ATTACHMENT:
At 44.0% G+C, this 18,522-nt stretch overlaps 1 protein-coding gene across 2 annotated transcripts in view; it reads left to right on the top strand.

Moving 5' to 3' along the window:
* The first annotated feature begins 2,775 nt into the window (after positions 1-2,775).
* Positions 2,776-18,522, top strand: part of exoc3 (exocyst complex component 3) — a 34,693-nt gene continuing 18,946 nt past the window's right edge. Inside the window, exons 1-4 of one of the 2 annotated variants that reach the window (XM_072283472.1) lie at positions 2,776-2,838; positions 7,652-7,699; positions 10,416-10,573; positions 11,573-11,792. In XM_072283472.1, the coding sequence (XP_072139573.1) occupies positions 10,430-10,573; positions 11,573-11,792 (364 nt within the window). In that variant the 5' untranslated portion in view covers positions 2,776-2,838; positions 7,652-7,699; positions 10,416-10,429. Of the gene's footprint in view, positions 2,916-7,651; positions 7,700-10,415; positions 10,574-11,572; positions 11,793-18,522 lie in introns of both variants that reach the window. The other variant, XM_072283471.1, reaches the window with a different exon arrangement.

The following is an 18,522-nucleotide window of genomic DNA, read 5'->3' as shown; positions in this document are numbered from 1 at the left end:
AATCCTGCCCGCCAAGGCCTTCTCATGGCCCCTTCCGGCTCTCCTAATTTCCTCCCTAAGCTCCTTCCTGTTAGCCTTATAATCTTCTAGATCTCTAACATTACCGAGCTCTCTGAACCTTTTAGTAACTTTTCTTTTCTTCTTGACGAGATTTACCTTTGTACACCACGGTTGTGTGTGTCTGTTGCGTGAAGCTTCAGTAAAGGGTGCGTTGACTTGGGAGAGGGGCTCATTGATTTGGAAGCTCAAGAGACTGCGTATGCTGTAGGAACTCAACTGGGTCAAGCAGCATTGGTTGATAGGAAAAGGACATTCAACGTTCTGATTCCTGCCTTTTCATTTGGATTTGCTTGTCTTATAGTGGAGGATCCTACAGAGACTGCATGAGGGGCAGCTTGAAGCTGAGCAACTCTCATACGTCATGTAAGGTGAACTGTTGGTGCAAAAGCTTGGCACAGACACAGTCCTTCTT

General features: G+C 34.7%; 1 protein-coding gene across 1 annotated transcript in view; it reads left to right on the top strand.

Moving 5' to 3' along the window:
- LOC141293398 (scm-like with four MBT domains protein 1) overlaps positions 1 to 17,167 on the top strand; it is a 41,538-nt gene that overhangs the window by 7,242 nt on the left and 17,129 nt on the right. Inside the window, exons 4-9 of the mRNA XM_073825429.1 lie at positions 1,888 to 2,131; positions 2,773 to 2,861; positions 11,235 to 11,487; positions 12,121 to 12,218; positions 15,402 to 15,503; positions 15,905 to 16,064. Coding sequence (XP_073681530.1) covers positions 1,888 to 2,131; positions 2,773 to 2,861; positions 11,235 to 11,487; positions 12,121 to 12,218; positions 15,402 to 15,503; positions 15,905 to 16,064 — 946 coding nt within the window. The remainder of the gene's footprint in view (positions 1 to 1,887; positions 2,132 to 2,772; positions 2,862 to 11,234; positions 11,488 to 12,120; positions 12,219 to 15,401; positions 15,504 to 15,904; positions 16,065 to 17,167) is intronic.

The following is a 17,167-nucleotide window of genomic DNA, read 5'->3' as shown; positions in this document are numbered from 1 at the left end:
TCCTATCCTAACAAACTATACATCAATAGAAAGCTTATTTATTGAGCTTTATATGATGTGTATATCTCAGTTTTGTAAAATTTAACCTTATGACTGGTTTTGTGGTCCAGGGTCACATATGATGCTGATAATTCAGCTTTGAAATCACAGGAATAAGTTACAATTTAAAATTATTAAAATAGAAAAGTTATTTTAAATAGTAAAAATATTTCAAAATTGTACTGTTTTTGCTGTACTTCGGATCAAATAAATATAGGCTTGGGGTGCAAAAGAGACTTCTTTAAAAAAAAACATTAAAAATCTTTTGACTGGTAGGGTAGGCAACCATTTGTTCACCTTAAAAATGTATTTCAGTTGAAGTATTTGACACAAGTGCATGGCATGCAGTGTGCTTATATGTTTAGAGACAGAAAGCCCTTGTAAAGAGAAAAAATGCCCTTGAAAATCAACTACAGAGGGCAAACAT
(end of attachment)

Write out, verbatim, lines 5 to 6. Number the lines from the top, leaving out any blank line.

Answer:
The following is an 18,522-nucleotide window of genomic DNA, read 5'->3' as shown; positions in this document are numbered from 1 at the left end:
AATCCTGCCCGCCAAGGCCTTCTCATGGCCCCTTCCGGCTCTCCTAATTTCCTCCCTAAGCTCCTTCCTGTTAGCCTTATAATCTTCTAGATCTCTAACATTACCGAGCTCTCTGAACCTTTTAGTAACTTTTCTTTTCTTCTTGACGAGATTTACCTTTGTACACCACGGTTGTGTGTGTCTGTTGCGTGAAGCTTCAGTAAAGGGTGCGTTGACTTGGGAGAGGGGCTCATTGATTTGGAAGCTCAAGAGACTGCGTATGCTGTAGGAACTCAACTGGGTCAAGCAGCATTGGTTGATAGGAAAAGGACATTCAACGTTCTGATTCCTGCCTTTTCATTTGGATTTGCTTGTCTTATAGTGGAGGATCCTACAGAGACTGCATGAGGGGCAGCTTGAAGCTGAGCAACTCTCATACGTCATGTAAGGTGAACTGTTGGTGCAAAAGCTTGGCACAGACACAGTCCTTCTT